Great Barrington                     Stockbridge                  West Stockbridge


Teleconference Meeting via Zoom

September 24, 2020 – 6:00pm


School Committee:                 S. Bannon, D. Weston, B. Fields, S. Steven, M. Thomas, A. Hutchinson, R. Dohoney, J. St. Peter, D. Singer, A Potter

Administration:                       P. Dillon, S. Harrison

Staff/Public:                             T. Lee, K. Farina, B. Doren, S. Soule


RECORDER NOTE:  Meeting attended by recorder and minutes transcribed during the meeting and after the fact from live recording provided by CTSB.  Length of meeting:  1 hour, 0 minutes.


Chairman Steve Bannon called the meeting to order immediately at 6pm.


The listing of agenda items are those reasonably anticipated by the chair, which may be discussed at the meeting. Not all items listed may in fact be discussed, and other items not listed may be brought up for discussion to the extent permitted by law. This meeting is being recorded by CTSB, Committee Recorder, members of the public with prior Chair permission and will be broadcast at a later date. Minutes will be transcribed and made public, as well as added to our website, once approved.

  • Superintendent Report: Dillon – Welcome everybody.  There are a number of things we want to talk about tonight.  I think the good news is people are working extraordinarily hard and I really appreciate the teachers and staff who are doing that.  It is quite remarkable.  The other good news is we are starting to reestablish really thoughtful connections with kids and families and I particularly would like to appreciate kids and families.  Rolling out a new learning management system is not for the faint of heart and it is complex and there are issues around technology.  We had a terrible thing that happened at the high school where there was an issue with all kids at the high school with kids with the name beginning with “S”.  It just so happens that the S’s are a really powerful group of students and parents in the community so those 15 people really gave us a run for our money.  That is now resolved both locally and on a broader level.  Thank you everyone for your patience around this.  Other things will pop up but hopefully we are through some hurdles there.  What we are talking about tonight are the building protocols.  We shared some documents around health protocols and what happens there.  These protocols are more facilities driven and cover everything from arrival and dismissal to water fountains and bathrooms, etc.  We can go over those briefly and respond to questions.  We have a proposed vote on an MOU for Units A & C.  We have something on the agenda that we are going to postpone to talk about later which is a COVID-19 testing policy.  I am waiting for additional feedback from our attorney on that.  I don’t want to roll out something that is not thorough.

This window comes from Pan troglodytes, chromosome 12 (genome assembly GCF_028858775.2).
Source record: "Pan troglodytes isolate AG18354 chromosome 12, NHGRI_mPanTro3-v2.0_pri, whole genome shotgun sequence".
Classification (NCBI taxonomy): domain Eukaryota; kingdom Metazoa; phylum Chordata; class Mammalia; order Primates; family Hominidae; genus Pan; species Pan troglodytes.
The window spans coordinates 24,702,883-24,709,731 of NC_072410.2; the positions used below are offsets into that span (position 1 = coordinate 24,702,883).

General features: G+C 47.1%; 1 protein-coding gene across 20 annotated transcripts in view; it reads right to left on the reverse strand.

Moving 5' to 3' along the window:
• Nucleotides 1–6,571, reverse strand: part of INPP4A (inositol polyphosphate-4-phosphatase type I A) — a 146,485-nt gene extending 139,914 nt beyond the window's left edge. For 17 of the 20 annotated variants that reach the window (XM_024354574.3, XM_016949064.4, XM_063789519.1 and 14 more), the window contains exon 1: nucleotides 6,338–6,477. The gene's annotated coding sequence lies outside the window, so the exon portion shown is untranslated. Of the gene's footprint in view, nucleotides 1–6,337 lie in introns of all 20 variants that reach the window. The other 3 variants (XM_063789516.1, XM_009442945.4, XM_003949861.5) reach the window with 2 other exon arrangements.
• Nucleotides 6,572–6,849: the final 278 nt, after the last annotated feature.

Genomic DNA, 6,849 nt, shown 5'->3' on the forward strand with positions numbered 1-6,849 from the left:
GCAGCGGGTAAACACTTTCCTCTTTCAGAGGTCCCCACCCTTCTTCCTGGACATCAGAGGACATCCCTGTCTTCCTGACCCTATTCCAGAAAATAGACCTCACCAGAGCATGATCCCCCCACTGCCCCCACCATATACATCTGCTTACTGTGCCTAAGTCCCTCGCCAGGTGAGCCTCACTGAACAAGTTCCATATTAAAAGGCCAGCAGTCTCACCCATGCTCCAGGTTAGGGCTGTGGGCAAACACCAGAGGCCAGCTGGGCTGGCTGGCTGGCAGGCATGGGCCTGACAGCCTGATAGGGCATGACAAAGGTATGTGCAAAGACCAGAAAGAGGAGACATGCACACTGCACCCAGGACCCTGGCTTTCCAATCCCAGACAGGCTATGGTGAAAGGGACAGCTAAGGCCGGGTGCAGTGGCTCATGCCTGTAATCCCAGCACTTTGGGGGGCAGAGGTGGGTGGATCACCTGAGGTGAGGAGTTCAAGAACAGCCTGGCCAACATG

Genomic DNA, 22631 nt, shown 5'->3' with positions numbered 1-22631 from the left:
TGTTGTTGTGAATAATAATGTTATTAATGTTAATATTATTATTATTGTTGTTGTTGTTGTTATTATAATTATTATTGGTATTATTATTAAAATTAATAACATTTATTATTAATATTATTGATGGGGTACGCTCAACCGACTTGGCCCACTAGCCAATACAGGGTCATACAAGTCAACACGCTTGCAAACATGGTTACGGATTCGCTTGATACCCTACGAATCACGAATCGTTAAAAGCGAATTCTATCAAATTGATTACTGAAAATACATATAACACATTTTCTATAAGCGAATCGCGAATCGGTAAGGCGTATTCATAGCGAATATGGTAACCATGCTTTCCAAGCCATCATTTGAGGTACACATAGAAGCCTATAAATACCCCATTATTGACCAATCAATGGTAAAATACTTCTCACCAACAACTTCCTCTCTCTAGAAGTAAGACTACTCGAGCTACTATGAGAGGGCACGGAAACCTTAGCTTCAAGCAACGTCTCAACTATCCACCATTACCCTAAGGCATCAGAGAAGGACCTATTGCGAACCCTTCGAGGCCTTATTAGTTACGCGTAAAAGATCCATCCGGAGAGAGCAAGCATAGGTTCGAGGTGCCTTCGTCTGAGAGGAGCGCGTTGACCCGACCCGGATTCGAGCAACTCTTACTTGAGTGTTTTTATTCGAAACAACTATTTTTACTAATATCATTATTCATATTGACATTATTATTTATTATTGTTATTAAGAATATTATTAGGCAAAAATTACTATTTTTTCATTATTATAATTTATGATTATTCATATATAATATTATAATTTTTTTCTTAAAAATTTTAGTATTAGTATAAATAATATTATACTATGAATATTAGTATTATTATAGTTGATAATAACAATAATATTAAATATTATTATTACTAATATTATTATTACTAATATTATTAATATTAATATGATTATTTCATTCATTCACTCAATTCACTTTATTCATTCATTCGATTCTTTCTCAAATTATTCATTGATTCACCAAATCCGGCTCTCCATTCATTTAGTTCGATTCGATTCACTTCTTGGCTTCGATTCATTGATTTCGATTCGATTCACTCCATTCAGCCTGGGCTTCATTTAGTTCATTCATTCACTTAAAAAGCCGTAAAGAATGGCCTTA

• Good News Item(s):
    • Review Building Protocols – P. Dillon – The building protocols, there are three of them. One from Muddy Brook, and one each for the middle and high school.  The Muddy Brook looks more like a narrative and the middle and high school are more closely aligned.  The content in all of them is largely the same.  They are shifted a little bit developmentally.  I am happy to respond to questions or thoughts people have on those if you have had a chance to look at them.  I think they are thorough.  We are continuing to get teacher feedback and I think in this day and age these will be the documents we have multiple versions of and as we learn new things as we start to implement, we will make additional shifts as the year goes on.  They will always be dated so that will be clear.  Fields – I have a question on the high school team locker room.  For anybody that has been at the high school, those locker rooms are very small.  I can’t believe that there would be six feet of physical distance especially if kids are changing.  I would like to know if consideration was given, I don’t know if Kristi can answer this; why are locker rooms even being open.  P. Dillon – we are not going to use them.  Kristi is on the call and can speak to that.  K Farina – we began sports this week and we are not using the locker rooms.  We don’t plan to use the locker rooms for PE.  Students need to be prepared and dressed in what they are going to practice in.  If we have to revisit this as Peter said, we will do so as the situation allows to revisit.  We agree with you Bill.  In order to maintain safety and distancing that is not the plan at this point.  B. Fields – On October 5th, football begins.  K. Farina – it is pre-season conditioning practice.  There is no equipment.  It is all conditioning work.  That is the same for volleyball and for soccer.  P. Dillon – we will keep you updated on those and in the next day or so we will share those.  Staff has links to those and can see them but we will share it with families tomorrow.  We have a couple of little edits to make on the high school one but we are largely done.